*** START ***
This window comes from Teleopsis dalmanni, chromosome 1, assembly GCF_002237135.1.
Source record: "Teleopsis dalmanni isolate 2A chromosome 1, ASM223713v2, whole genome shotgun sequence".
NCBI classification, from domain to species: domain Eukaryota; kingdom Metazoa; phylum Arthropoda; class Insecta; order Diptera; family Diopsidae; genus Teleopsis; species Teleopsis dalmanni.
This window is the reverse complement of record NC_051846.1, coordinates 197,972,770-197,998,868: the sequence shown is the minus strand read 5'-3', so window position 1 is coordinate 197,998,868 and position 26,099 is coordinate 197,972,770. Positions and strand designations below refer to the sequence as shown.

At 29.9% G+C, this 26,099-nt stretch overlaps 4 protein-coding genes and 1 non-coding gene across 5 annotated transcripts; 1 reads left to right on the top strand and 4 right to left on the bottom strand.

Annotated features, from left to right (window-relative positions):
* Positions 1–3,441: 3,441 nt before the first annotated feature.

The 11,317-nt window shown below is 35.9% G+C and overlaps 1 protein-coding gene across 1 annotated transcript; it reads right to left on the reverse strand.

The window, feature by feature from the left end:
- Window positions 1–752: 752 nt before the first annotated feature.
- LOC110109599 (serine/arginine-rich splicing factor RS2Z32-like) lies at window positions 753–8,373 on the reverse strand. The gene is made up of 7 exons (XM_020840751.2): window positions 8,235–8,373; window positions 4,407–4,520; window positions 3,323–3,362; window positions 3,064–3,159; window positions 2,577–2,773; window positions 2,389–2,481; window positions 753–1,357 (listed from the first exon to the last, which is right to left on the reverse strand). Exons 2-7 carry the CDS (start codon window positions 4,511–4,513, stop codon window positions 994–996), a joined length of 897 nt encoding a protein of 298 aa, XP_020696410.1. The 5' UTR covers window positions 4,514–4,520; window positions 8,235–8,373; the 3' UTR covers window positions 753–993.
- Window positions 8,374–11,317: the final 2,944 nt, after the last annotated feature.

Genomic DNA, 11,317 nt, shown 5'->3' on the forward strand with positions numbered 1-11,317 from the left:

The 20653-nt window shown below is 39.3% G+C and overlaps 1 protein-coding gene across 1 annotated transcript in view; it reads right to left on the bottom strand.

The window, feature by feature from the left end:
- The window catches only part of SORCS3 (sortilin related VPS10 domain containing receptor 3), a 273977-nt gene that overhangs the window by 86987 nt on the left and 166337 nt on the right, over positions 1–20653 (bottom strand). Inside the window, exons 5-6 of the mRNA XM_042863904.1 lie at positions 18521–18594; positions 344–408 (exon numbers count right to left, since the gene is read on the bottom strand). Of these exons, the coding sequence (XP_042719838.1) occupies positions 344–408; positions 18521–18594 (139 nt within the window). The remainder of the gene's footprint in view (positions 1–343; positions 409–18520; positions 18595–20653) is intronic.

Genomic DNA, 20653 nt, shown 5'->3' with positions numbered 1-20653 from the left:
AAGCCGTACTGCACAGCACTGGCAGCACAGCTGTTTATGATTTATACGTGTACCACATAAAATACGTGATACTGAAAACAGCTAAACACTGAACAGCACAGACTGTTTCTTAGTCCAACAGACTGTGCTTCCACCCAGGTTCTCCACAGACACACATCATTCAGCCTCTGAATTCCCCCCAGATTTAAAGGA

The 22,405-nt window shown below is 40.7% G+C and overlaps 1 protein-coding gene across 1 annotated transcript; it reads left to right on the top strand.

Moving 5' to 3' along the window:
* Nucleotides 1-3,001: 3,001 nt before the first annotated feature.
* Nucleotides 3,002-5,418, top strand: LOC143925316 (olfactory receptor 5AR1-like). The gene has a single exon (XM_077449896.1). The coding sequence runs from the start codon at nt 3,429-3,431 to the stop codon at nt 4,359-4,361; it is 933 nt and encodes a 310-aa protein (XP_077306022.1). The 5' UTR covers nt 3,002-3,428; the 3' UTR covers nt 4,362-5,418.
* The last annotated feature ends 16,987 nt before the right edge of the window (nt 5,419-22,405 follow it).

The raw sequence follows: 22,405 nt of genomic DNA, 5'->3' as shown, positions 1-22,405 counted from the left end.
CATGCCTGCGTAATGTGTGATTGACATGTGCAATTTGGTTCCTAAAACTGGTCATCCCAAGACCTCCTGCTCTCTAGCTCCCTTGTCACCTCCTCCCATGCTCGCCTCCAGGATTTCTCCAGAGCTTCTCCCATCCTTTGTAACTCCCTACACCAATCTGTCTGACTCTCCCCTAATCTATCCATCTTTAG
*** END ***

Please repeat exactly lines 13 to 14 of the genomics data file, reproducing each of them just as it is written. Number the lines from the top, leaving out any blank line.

Genomic DNA, 11,317 nt, shown 5'->3' on the forward strand with positions numbered 1-11,317 from the left:

The 20653-nt window shown below is 39.3% G+C and overlaps 1 protein-coding gene across 1 annotated transcript in view; it reads right to left on the bottom strand.